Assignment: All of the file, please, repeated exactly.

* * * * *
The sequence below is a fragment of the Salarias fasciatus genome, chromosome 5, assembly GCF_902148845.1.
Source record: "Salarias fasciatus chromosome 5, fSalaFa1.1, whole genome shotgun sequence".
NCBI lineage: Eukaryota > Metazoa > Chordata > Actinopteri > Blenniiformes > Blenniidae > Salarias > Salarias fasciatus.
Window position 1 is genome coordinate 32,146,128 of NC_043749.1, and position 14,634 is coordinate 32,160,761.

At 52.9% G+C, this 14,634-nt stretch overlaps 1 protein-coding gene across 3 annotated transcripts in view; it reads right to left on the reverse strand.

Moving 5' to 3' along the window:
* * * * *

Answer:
The sequence below is a fragment of the Salarias fasciatus genome, chromosome 5, assembly GCF_902148845.1.
Source record: "Salarias fasciatus chromosome 5, fSalaFa1.1, whole genome shotgun sequence".
NCBI lineage: Eukaryota > Metazoa > Chordata > Actinopteri > Blenniiformes > Blenniidae > Salarias > Salarias fasciatus.
Window position 1 is genome coordinate 32,146,128 of NC_043749.1, and position 14,634 is coordinate 32,160,761.

At 52.9% G+C, this 14,634-nt stretch overlaps 1 protein-coding gene across 3 annotated transcripts in view; it reads right to left on the reverse strand.

Moving 5' to 3' along the window: